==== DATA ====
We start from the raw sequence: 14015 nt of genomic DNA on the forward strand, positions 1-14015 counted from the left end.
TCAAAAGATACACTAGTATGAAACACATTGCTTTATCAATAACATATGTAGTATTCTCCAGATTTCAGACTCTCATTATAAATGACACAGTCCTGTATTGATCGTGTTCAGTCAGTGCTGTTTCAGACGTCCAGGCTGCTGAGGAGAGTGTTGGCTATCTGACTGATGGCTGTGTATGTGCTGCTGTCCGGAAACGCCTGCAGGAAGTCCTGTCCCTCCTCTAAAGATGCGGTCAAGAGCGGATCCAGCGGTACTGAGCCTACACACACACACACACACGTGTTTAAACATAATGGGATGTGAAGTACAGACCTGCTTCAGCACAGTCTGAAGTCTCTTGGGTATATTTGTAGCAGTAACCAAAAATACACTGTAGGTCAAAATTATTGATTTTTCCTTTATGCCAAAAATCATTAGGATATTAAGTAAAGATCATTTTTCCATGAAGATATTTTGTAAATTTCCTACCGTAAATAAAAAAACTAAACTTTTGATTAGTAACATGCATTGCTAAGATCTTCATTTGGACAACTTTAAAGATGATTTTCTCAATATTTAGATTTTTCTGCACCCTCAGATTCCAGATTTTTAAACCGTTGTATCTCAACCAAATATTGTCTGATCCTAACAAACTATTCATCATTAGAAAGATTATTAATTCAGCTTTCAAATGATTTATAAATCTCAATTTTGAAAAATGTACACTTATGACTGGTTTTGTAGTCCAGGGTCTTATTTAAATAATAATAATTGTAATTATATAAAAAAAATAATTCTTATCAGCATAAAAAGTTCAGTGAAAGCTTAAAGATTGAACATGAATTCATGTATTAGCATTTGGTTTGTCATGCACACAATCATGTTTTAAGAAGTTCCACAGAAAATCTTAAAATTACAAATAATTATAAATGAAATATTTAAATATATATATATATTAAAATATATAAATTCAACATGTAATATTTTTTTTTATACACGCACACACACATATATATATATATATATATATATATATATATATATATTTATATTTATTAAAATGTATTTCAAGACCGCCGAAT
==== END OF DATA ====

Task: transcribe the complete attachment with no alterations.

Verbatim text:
We start from the raw sequence: 14015 nt of genomic DNA on the forward strand, positions 1-14015 counted from the left end.
TCAAAAGATACACTAGTATGAAACACATTGCTTTATCAATAACATATGTAGTATTCTCCAGATTTCAGACTCTCATTATAAATGACACAGTCCTGTATTGATCGTGTTCAGTCAGTGCTGTTTCAGACGTCCAGGCTGCTGAGGAGAGTGTTGGCTATCTGACTGATGGCTGTGTATGTGCTGCTGTCCGGAAACGCCTGCAGGAAGTCCTGTCCCTCCTCTAAAGATGCGGTCAAGAGCGGATCCAGCGGTACTGAGCCTACACACACACACACACACGTGTTTAAACATAATGGGATGTGAAGTACAGACCTGCTTCAGCACAGTCTGAAGTCTCTTGGGTATATTTGTAGCAGTAACCAAAAATACACTGTAGGTCAAAATTATTGATTTTTCCTTTATGCCAAAAATCATTAGGATATTAAGTAAAGATCATTTTTCCATGAAGATATTTTGTAAATTTCCTACCGTAAATAAAAAAACTAAACTTTTGATTAGTAACATGCATTGCTAAGATCTTCATTTGGACAACTTTAAAGATGATTTTCTCAATATTTAGATTTTTCTGCACCCTCAGATTCCAGATTTTTAAACCGTTGTATCTCAACCAAATATTGTCTGATCCTAACAAACTATTCATCATTAGAAAGATTATTAATTCAGCTTTCAAATGATTTATAAATCTCAATTTTGAAAAATGTACACTTATGACTGGTTTTGTAGTCCAGGGTCTTATTTAAATAATAATAATTGTAATTATATAAAAAAAATAATTCTTATCAGCATAAAAAGTTCAGTGAAAGCTTAAAGATTGAACATGAATTCATGTATTAGCATTTGGTTTGTCATGCACACAATCATGTTTTAAGAAGTTCCACAGAAAATCTTAAAATTACAAATAATTATAAATGAAATATTTAAATATATATATATATTAAAATATATAAATTCAACATGTAATATTTTTTTTTATACACGCACACACACATATATATATATATATATATATATATATATATATATATTTATATTTATTAAAATGTATTTCAAGACCGCCGAAT